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“Look at me!” – Visuals increase attention; Now science explains why

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Brain release of chemicals related to imaging processing, activation of cells.

“Look at me!” we might say trying to involve our children. Turns out, there’s a neurochemical explanation why watching mom or dad helps kids pay more attention.

In an article published today (December 17, 2021) in the journal Scientists progress, the authors of the University of Texas at San Antonio Health Sciences Center (also called UT Health San Antonio) report that norepinephrine, a chemical fundamental to brain performance, is locally regulated in a region of the brain called visual cortex.

“Prior to our study, research suggested the possibility of local regulation of norepinephrine release, but this had never been directly demonstrated,” said lead author of the study, Martin Paukert, MD, assistant professor. of Cellular and Integrative Physiology at UT Health San Antonio. The work of the team, which included Shawn R. Gray, PhD, and Liang Ye, MD, of the Paukert Lab and Jing Yong Ye, PhD, of the Department of Biomedical Engineering at the University of Texas at San Antonio, was supported by the Robert J. Kleberg, Jr. and the Helen C. Kleberg Foundation, the National Institute of Mental Health (NIMH) and the National Institute on Alcohol Abuse and Alcoholism (NIAAA).

Norepinephrine is known to be involved in mindfulness. “A certain amount of this chemical must be released for optimal brain performance and attention span,” said Dr Paukert. “So if there is too much or not enough, it can affect the way we handle information. “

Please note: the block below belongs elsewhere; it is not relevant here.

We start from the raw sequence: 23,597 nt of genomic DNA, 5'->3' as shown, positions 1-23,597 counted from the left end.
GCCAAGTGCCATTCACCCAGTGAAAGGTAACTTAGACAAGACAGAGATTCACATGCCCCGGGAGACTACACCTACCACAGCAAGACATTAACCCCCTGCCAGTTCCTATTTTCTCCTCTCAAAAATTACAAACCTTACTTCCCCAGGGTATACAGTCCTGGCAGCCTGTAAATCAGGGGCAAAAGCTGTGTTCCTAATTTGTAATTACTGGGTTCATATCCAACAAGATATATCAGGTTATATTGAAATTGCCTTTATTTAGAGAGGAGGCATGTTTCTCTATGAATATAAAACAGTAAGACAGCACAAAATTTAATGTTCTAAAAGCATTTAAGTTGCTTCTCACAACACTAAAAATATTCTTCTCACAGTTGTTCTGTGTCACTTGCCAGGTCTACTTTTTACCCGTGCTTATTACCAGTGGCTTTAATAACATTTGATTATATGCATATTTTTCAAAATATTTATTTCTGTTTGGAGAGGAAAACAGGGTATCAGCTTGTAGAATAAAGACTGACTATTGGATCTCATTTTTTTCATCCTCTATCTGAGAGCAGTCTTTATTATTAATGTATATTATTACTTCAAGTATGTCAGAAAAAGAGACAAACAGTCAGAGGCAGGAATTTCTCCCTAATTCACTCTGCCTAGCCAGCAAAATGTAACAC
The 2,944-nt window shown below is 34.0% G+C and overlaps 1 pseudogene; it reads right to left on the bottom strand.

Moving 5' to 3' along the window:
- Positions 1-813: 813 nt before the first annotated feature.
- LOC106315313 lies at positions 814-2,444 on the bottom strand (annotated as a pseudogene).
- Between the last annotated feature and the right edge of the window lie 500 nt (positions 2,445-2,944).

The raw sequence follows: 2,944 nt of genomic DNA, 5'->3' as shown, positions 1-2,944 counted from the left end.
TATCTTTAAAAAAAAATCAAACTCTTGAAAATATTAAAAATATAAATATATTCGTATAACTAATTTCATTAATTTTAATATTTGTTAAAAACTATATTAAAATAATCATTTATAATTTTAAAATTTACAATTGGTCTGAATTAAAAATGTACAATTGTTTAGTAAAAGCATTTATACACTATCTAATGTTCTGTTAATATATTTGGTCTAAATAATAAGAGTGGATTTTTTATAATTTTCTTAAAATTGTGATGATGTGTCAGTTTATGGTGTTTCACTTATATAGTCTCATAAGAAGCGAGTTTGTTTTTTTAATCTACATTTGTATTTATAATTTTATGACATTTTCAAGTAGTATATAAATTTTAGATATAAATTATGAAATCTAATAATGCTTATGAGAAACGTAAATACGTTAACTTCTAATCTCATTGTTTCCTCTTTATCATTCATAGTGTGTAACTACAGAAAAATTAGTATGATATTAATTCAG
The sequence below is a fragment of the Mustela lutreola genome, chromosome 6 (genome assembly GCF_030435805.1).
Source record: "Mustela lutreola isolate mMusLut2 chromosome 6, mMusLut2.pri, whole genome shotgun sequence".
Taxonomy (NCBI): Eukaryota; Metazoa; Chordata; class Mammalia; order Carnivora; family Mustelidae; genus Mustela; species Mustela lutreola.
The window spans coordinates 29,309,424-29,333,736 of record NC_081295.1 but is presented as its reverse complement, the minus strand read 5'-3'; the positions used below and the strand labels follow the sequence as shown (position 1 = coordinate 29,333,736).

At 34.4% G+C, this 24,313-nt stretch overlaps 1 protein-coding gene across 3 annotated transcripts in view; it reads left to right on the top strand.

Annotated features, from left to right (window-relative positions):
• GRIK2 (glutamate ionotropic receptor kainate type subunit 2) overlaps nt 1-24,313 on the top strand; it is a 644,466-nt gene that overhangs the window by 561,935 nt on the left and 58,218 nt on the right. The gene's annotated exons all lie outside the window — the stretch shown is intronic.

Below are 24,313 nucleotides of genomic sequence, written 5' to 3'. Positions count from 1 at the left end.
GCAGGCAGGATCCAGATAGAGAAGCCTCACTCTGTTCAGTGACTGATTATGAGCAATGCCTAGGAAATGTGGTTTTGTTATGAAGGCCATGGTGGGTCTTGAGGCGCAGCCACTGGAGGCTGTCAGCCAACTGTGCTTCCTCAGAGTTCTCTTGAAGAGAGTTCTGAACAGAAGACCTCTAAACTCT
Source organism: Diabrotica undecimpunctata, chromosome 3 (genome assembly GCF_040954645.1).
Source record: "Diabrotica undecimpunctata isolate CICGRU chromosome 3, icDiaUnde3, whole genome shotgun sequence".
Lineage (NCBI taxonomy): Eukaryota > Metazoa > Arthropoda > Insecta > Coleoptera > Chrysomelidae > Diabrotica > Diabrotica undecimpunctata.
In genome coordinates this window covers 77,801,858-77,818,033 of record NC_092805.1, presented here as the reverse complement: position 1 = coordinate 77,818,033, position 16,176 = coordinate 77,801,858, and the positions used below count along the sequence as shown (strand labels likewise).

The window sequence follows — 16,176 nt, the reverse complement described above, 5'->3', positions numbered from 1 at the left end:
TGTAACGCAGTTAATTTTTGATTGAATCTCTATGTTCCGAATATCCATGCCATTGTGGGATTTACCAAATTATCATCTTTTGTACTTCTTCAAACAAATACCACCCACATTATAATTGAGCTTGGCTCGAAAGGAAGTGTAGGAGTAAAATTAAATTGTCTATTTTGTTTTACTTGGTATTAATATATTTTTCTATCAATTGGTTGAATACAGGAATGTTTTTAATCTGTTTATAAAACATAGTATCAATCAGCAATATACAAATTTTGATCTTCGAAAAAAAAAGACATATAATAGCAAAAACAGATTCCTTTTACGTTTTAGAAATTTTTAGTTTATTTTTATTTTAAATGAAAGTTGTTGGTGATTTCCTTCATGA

Medical conditions in which norepinephrine is impaired include disorders related to substance use, Alzheimer’s illness, post-traumatic stress disorder (PTSD) and Attention Deficit Hyperactivity Disorder (ADHD). In some drug addictions, Alzheimer’s disease and ADHD, the release of norepinephrine is reduced, resulting in decreased attention. In other substance use and PTSD the level is too high.

The team’s findings also extend to cells called astrocytes that function as helper cells in the brain and central nervous system.

“When a person makes a movement, like turning their head to listen to a parent, and that is combined with visual stimulation, then more norepinephrine is released where visual information is processed,” said Dr Paukert. “Our second and equally important finding is that astrocytes can reliably sense the rate of norepinephrine release.”

They are sensitive to it, in other words. Astrocytes alter their response accordingly, which should alter brain performance.

“Understanding the release of norepinephrine, its local regulation, and the response of astrocytes may represent a mechanism by which one could improve specific sensory attention,” said Dr Paukert. Research will continue in this direction.

Reference: “The short-term potentiation of the noradrenergic terminal allows a selective integration of the sensory input modality and the state of vigilance” December 17, 2021, Scientists progress.
DOI: 10.1126 / sciadv.abk1378


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